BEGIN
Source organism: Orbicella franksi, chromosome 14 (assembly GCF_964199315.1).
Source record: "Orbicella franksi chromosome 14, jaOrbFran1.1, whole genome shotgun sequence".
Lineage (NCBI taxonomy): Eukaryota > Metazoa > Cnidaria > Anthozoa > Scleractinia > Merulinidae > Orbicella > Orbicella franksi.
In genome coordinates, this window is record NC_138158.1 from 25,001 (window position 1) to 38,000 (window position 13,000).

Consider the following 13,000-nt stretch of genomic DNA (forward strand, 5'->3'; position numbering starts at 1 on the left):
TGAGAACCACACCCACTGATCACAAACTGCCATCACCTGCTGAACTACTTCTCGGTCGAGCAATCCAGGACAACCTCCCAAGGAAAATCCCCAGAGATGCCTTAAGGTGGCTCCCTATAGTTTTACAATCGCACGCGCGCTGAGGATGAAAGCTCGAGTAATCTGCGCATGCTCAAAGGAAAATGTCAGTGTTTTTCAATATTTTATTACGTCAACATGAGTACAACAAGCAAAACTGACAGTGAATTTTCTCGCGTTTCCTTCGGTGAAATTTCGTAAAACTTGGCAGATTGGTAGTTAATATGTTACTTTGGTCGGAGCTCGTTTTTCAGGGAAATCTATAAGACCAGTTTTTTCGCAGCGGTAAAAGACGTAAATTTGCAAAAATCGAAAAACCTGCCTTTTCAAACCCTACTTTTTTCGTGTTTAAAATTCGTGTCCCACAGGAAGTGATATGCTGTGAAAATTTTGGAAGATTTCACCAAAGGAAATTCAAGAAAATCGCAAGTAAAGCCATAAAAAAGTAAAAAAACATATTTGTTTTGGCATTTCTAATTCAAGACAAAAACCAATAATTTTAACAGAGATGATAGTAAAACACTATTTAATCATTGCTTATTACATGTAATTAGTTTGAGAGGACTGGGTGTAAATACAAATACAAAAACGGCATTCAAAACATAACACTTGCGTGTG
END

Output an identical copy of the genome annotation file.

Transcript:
Source organism: Orbicella franksi, chromosome 14 (assembly GCF_964199315.1).
Source record: "Orbicella franksi chromosome 14, jaOrbFran1.1, whole genome shotgun sequence".
Lineage (NCBI taxonomy): Eukaryota > Metazoa > Cnidaria > Anthozoa > Scleractinia > Merulinidae > Orbicella > Orbicella franksi.
In genome coordinates, this window is record NC_138158.1 from 25,001 (window position 1) to 38,000 (window position 13,000).

Consider the following 13,000-nt stretch of genomic DNA (forward strand, 5'->3'; position numbering starts at 1 on the left):
TGAGAACCACACCCACTGATCACAAACTGCCATCACCTGCTGAACTACTTCTCGGTCGAGCAATCCAGGACAACCTCCCAAGGAAAATCCCCAGAGATGCCTTAAGGTGGCTCCCTATAGTTTTACAATCGCACGCGCGCTGAGGATGAAAGCTCGAGTAATCTGCGCATGCTCAAAGGAAAATGTCAGTGTTTTTCAATATTTTATTACGTCAACATGAGTACAACAAGCAAAACTGACAGTGAATTTTCTCGCGTTTCCTTCGGTGAAATTTCGTAAAACTTGGCAGATTGGTAGTTAATATGTTACTTTGGTCGGAGCTCGTTTTTCAGGGAAATCTATAAGACCAGTTTTTTCGCAGCGGTAAAAGACGTAAATTTGCAAAAATCGAAAAACCTGCCTTTTCAAACCCTACTTTTTTCGTGTTTAAAATTCGTGTCCCACAGGAAGTGATATGCTGTGAAAATTTTGGAAGATTTCACCAAAGGAAATTCAAGAAAATCGCAAGTAAAGCCATAAAAAAGTAAAAAAACATATTTGTTTTGGCATTTCTAATTCAAGACAAAAACCAATAATTTTAACAGAGATGATAGTAAAACACTATTTAATCATTGCTTATTACATGTAATTAGTTTGAGAGGACTGGGTGTAAATACAAATACAAAAACGGCATTCAAAACATAACACTTGCGTGTG